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Can Pakistani dramas move beyond domestic issues?

Marriage and love affairs are at the heart of local TV serials with no room for diverse genres and characters. Instep weighs in…

Can Pakistani dramas move beyond domestic issues?

TV talk

The recently held Emmy Awards stood out for appreciating diversity on various levels. While people of colour, including Riz Ahmed (The Night Of), picked up trophies, female centric TV series such as Big Little Lies and The Handmaid’s Tale won multiple awards and remained the highlight of the night. Not just that but other television series that centre upon a range of themes were also honoured with at least one trophy (Atlanta, The Night Of, Veep) each.

If we look at American television, it has a place for all sorts of subjects, from domestic violence (Big Little Lies) to politics (Veep) to science fiction (Westworld) to reality-suspense thriller (The Night Of) and much more. But if we analyze drama serials that are dominating our TV screens for the last couple of years, life appears to be stuck in relationships. There is lack of diversity not only in terms of content but characters as well. Local television has no place for crime stories or medical dramas or action thrillers but relies heavily, rather obsesses with domestic violence, women as victims, relationships and saas-bahu disputes. They are fixated with love tales, marriage and extramarital affairs, instilling the belief that there is nothing more to a woman’s life than dealing with the men in it. The progression, though little, that we see around has no place in these dramas that only endorse victimization of women and the fact that they are dependent on their male counterparts.

While that may be true to a large extent given that we live in a patriarchal society, there are women around who are leading an independent yet content life. Married, unmarried or single moms, a lot of them do have a career to focus on and take care of the family at the same time. There is much more to their lives than getting into a relationship or cry over their fate for not being able to find the perfect man for themselves. But what we see on our television is the exact opposite. Even top rated TV plays follow the same trend and when producers try to experiment with unusual plots, most of them fail on the rating card.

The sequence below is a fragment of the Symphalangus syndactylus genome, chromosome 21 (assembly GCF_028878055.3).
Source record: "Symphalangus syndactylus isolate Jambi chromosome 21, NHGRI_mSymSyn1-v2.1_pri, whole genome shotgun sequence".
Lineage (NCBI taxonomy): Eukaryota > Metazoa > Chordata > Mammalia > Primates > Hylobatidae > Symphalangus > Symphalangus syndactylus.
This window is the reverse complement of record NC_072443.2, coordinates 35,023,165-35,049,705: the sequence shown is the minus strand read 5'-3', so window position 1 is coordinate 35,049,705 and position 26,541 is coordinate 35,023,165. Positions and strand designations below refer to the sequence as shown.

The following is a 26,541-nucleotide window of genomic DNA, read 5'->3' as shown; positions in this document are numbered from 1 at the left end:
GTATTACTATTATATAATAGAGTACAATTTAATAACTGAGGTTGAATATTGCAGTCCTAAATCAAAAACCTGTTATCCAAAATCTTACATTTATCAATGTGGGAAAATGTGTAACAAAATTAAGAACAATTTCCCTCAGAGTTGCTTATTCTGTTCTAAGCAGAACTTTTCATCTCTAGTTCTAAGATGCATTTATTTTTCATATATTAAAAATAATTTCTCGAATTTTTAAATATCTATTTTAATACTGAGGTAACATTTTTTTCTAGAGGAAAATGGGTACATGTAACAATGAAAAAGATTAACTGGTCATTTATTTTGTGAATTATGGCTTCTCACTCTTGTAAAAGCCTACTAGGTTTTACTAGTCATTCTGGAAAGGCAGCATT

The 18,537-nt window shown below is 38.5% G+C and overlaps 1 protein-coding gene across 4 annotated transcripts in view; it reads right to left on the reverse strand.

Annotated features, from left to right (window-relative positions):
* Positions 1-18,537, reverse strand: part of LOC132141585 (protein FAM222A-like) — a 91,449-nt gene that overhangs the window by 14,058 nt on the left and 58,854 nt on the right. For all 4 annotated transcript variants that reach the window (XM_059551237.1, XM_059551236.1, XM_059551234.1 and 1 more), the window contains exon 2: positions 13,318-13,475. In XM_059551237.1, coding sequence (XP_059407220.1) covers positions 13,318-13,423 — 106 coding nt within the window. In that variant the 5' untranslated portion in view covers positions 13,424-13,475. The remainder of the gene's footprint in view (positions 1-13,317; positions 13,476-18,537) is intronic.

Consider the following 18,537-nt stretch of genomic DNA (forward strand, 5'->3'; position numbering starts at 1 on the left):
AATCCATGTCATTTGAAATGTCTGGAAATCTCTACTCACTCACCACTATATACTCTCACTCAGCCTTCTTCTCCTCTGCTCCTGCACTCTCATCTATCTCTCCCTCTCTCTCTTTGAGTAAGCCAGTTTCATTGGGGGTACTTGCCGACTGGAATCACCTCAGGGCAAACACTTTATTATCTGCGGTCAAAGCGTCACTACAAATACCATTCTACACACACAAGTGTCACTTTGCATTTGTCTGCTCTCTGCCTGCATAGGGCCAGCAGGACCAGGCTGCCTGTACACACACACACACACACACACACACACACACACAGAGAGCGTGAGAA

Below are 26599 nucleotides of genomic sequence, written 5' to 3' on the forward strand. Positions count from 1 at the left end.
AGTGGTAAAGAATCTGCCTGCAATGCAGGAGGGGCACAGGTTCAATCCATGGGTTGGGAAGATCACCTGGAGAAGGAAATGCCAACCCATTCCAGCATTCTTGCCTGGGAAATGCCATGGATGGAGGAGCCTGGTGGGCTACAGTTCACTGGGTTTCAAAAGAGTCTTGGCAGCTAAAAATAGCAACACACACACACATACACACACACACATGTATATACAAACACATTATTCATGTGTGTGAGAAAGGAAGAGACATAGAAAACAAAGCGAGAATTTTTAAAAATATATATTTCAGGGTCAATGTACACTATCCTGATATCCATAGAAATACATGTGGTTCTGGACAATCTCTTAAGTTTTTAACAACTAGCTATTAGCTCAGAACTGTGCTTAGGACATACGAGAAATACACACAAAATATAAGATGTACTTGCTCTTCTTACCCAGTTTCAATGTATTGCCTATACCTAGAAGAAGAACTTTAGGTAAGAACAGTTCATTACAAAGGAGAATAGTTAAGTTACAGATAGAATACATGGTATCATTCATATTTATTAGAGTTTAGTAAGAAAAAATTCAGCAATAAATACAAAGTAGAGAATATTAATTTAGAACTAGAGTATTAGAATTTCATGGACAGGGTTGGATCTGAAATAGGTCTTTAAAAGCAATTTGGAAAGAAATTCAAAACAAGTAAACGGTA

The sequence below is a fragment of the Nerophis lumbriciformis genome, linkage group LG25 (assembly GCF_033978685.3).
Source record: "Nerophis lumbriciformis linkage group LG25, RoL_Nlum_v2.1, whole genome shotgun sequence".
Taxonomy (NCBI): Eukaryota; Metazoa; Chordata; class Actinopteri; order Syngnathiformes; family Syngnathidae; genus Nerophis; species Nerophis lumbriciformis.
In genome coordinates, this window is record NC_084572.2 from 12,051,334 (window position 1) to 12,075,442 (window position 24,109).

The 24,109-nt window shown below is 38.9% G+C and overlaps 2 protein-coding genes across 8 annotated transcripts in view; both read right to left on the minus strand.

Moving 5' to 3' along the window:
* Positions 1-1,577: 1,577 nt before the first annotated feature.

A period drama called Mor Mahal, directed by Sarmad Khoosat just last year, created a lot of hype initially but didn’t manage to make a mark despite an all-star ensemble cast including Meesha Shafi, Umair Jaswal and Hina Bayat; Mor Mahal had strong headed women at its core. Noman Ijaz-starrer ongoing political drama, Khan that aimed to break away from clichéd plotlines, has also lost track after the first few episodes and is no more than a never-ending tale of revenge.

A recent trend that has been observed on television is attaching a social cause to the production. While Udaari that focused on the issue of child sexual abuse was a huge success, none of the social dramas after this achieved the same impact. Ayesha Khan-starrer Khuda Mera Bhi Hai that followed the story of a transgender lacked the sensitivity and depth required to deal with the subject with some technical flaws here and there.

This year’s much anticipated drama, Sammi that starred Mawra Hocane in a lead role, wasn’t substantial either. With vani (forced marriage) as its central theme, the production didn’t create any awareness on the subject and seemed to have lost the purpose towards the end.

Saba Qamar’s Baaghi, inspired from the life of Qandeel Baloch, is still going strong after nine episodes.

Saba Qamar’s Baaghi, inspired from the life of Qandeel Baloch, is still going strong after nine episodes.

While we appreciate that some brave productions think out of the box, tap into different genres and experiment with new ideas, it is unfortunate that these projects fail to make a mark. Either they aren’t executed well or the plot weakens somewhere in the middle. New drama serial Rangreza that features Sajal Aly and Noman Ijaz offered a refreshing experience as it introduced a character as progressive as Sassi (played by Sajal) while highlighting  male hypocrisy at the same time. Though it was fast paced and intriguing in the beginning, the story hasn’t moved forward for the last couple of episodes.

On the other hand, Saba Qamar’s Baaghi that is inspired from the life of Qandeel Baloch is still going strong after nine episodes. Though that also takes into account women-centric issues, it has a progressive approach with small yet powerful messages to deliver. Aside from this, Yakeen Ka Safar that features Ahad Raza Mir and Sajal Aly as doctors, has a medical angle to it and is more realistic than any other TV serial on air these days. It views people as professionals while tapping into their personal lives as well, making it more relatable.

Though these TV plays break away from hackneyed plots and characters, they are very few and often go unnoticed. It is time more and more producers and/or channels tried their hand at unique subject matter without worrying about numbers. There are a number of TV plays that are currently on air on multiple channels these days. If one script out of every 10 projects isn’t governed by numbers but substance, with a particular focus on content, it can change the entire perspective on television that has been under severe criticism for promoting regression.

 

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